One of the most frequent epithets tossed at people who make claims of alternative medicine is that it’s just the placebo effect. But that is based on the myth that placebos can cure. The reality, as clearly documented by science, is that they don’t. So the skeptics base their favorite claim on a myth, not reality, and most assuredly not on science.
by Heidi Stevenson
When faced with any demonstration of alternative medicine’s effectiveness, self-styled skeptics are quick to toss out the old line, “That’s just the placebo effect.” They make the claim as if it counters any evidence of benefit. They say it as if placebos can heal. The fact, though, is that they don’t—and the science exists to prove it.
The myth of placebos has grown with the pressure to condemn anything outside mainstream medicine. The fact, though, is that placebos do not heal. Yes, people can respond positively to a placebo. They can make some folk feel better temporarily. They can even produce physiological responses, such as changing blood pressure. However, that’s the end of it.
When it comes to healing, placebos are a complete flop. No one is cured by a placebo.
Ted Kaptchuk is, arguably, the world’s leading researcher on placebos. It started when he began questioning his own success in acupuncture. Though he had no doubt that acupuncture is effective, he’d noted that some patients started to feel better even before treatment. He suspected that his manner with patients was also having an effect.
He started in a collaboration with a study on irritable bowel syndrome (IBS). The 262 subjects were split into three groups: one told they were on a waiting list for treatment, the second given sham acupuncture with little pracitioner interaction, and the third given sham acupuncture with lots of apparently caring practitioner interaction. Kaptchuk described it as “very schmaltzy care”. It included encouragement about the treatment, touching hands or shoulders, and periods of time appearing to be lost in apparent thoughtfulness.
The unsurprising result was that the subjects treated with kindness felt the most relief. That’s fine, but Kaptchuk decided to investigate the placebo response in more depth, and has made a career of it at Harvard Medical School, where he leads the Program in Placebo Studies and the Therapeutic Encounter (PiPS).
The rub, though, is that Kaptchuk is a thorough investigator. In an experiment published in the New England Journal of Medicine, he set up four groups of subjects to investigate the effects of the drug albuterol, sham acupuncture, and no treatment on asthma patients. The New York Times states that scholars consider this study to be one of the most carefully controlled and definitive studies ever done.
What makes the study unique is that the subjects were run through all four of the treatments: drug, sham drug, sham acupuncture, and control (no treatment). Thus, each patient acted as his own control, so no confounders, such as age, sex, health, or any other, could skew the results.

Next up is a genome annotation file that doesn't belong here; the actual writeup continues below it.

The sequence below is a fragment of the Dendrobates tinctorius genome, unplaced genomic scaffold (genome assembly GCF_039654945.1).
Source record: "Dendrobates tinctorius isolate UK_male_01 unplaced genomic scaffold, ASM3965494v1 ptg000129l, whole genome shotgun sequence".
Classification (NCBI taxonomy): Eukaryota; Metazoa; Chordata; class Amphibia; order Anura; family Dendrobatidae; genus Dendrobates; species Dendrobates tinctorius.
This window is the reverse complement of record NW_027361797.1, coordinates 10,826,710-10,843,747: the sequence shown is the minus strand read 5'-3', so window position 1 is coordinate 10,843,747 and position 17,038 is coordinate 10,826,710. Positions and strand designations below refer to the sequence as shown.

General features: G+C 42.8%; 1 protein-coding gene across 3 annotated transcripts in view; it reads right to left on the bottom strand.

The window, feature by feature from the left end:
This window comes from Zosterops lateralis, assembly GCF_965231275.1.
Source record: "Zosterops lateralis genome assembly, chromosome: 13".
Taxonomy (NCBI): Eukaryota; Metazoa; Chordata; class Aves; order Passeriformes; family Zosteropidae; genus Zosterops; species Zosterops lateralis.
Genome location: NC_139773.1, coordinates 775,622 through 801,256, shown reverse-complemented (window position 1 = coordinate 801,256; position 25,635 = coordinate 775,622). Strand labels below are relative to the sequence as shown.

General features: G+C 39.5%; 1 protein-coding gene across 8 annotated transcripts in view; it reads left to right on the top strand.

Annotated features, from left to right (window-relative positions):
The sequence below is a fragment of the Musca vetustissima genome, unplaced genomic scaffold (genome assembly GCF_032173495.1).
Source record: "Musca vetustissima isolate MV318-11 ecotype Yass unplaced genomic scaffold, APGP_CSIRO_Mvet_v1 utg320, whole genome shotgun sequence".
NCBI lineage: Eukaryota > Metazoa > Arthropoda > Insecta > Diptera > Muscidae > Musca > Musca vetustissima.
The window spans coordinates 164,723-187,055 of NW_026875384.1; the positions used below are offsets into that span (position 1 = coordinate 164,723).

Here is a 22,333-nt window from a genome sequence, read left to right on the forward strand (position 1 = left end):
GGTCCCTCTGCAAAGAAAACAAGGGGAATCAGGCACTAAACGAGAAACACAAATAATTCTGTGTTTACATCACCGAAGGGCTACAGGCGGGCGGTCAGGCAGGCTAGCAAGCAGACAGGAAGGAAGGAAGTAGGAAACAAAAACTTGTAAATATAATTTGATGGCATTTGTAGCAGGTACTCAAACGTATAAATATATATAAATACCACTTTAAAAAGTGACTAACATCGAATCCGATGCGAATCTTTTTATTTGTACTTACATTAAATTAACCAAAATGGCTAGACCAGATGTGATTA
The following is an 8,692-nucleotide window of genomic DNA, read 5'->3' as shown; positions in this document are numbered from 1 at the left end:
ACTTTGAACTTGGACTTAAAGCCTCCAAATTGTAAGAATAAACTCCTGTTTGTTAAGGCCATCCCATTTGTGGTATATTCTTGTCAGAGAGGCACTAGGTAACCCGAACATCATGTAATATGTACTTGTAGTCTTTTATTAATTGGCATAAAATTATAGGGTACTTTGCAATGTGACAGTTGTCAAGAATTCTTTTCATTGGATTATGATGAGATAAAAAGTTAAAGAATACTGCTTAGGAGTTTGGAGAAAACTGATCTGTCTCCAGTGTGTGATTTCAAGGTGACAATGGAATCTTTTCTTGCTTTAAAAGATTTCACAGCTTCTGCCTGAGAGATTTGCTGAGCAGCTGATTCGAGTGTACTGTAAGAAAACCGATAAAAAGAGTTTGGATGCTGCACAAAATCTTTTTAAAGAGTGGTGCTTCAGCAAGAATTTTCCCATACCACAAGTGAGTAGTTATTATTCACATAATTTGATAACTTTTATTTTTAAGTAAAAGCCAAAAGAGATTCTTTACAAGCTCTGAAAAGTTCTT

The following graph clearly show that placebo and sham treatments had no actual effects beyond the subjects’ sense of well-being:
The study used FEV1, Forced Expiratory Volume in 1 Second, to measure effectiveness. The graph on the left clearly shows that the drug placebo and sham acupuncture (another kind of placebo) had no curative effect, as they didn’t cause any change in FEV1. However, in the graph on the right, you can see that the subjects felt that both the drug placebo and sham acupuncture were nearly as effective as the actual drug, albuterol.
Two things are clearly demonstrated. One is that a patient’s sense of well-being can readily be skewed by belief. The other, though, is that placebos have absolutely no healing benefit.
As the New York Times reports, Ted Kaptchuk stated:
Sham treatment won’t shrink tumors or cure viruses.
The claims by skeptics that the placebo effect can explain away any and all results of alternative medicine are pure bunk. They’re based on a false belief, the idea that the placebo effect is so powerful that it can cure. That is nothing but a myth. They can palliate—make people feel better—but never cure.
The placebo effect can be powerful in terms of people’s sense of health and welfare. However, no one is ever healed by a placebo. Therefore, when someone is actually cured by an alternative treatment, the false bravado of the skeptics, who invariably come streaming along shouting about the placebo effect, usually full of condescension and insults, is nothing more than that—hot air based on a belief that is founded only in myth.
The simple fact is that placebos cannot cure. So those claims of successful treatment for diseases that are not subjective—such as cancer, autism, mastitis in cattle, skin conditions, or any other—cannot be denied with that off-hand line, “But, my dear, it can easily be explained by the placebo effect.” No, it cannot.
Placebos don’t cure. Let’s put a rest to that ridiculous myth.
Tagged conventional medicine, modern medicine, placebo, placebo cure, placebo effect, placebo effect myth, placebo myth, placebo phenomenon, placebo science, placebos can't cure, placebos don't cure, science, skeptics belief, skeptics false belief, skeptics placebo, Ted Kaptchuk, Ted Kaptchuk placebo